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Parallel Journey

Parallel Journey
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AS planeloads of my desi brethren return home, having basked in the ersatz glamour of ritzy restaurants and tony boutiques that dot the fashionable streets of London, Paris and Milan, I return to Mumbai with wistful memories of a two-hour trek down the most idyllic lakeside in Switzerland. "You Bombay people might find it tiring," remarked my energetic Swiss friend who radiated a healthy, Heidiesque glow. Her marathon-runner, ski-instructor husband, now pushing 50, ran his fingers through his flaxen hair and casually admitted that the same trek would barely take him an hour. Empowered by nuclear India, the foursome from Mumbai didn't seem to run out of steam as we traipsed along the narrow, gravel path that coiled around a more humble terrain of the snow-capped Alps. Born in a land that is primarily agricultural, yet we were stupidly transfixed by glistening blue water and intoxicated by fresh, pine-scented air. Reluctant at first to be away from the opulent luxury of our hotel, we found ourselves gradually befriending a forest bathed in the most incandescent and heavenly glow of a perfect azure sky.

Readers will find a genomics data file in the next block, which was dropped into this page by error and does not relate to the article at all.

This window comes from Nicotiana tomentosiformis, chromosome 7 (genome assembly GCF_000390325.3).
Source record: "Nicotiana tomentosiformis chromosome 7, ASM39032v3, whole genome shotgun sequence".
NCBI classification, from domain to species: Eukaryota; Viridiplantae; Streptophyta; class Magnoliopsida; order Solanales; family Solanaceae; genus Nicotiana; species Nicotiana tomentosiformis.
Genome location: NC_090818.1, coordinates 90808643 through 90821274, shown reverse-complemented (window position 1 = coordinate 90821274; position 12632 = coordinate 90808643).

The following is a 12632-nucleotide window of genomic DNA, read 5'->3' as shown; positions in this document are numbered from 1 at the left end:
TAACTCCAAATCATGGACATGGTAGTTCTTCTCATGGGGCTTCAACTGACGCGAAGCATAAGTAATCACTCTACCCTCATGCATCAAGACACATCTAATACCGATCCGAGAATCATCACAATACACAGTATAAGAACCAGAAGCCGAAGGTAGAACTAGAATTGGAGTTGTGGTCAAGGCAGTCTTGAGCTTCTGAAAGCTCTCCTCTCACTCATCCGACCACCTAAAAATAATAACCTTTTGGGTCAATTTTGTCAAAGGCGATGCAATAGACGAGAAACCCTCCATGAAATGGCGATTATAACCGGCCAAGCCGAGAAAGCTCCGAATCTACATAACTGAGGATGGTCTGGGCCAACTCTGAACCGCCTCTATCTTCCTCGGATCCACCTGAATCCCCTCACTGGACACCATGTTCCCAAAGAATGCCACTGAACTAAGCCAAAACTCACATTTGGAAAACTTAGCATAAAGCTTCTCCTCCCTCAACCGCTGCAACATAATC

Listening to the forceful gust of a cool, clear waterfall, I realised that city dwellers like myself are terribly misinformed about urbanity and being westernised. The West for all the Davos-trotting types is this big, bad but magical world where deals are clinched in posh hotels, or designer labels acquired behind spanking, glass storefronts. But the same lot is also guilty of mistaking the West to be only a hotbed of materialism. So the humble Hindu prays for the safe return of his brethren who are travelling abroad, lest they be devoured by humongous shopping malls or blinded by the bright lights, big city syndrome. But I hate to admit that though Fransesca and Hans have often enjoyed the lavish breakfast buffet at Interlaken's snooty Victoria hotel, their weekends are idled away in the rustic pleasures of gardening or just plain moon worship. Yes, they shop in supermarkets, but that doesn't make them 'mall rats'. Weekends in the country, that's what every God-fearing, hard-working New Yorker, Londoner or Parisian seems to desire. And thus, these bustling cities which we consider to be vast casinos of material pleasure, are only a motorway away from God's own country, be it the East Hamptons, Surrey or Provence.

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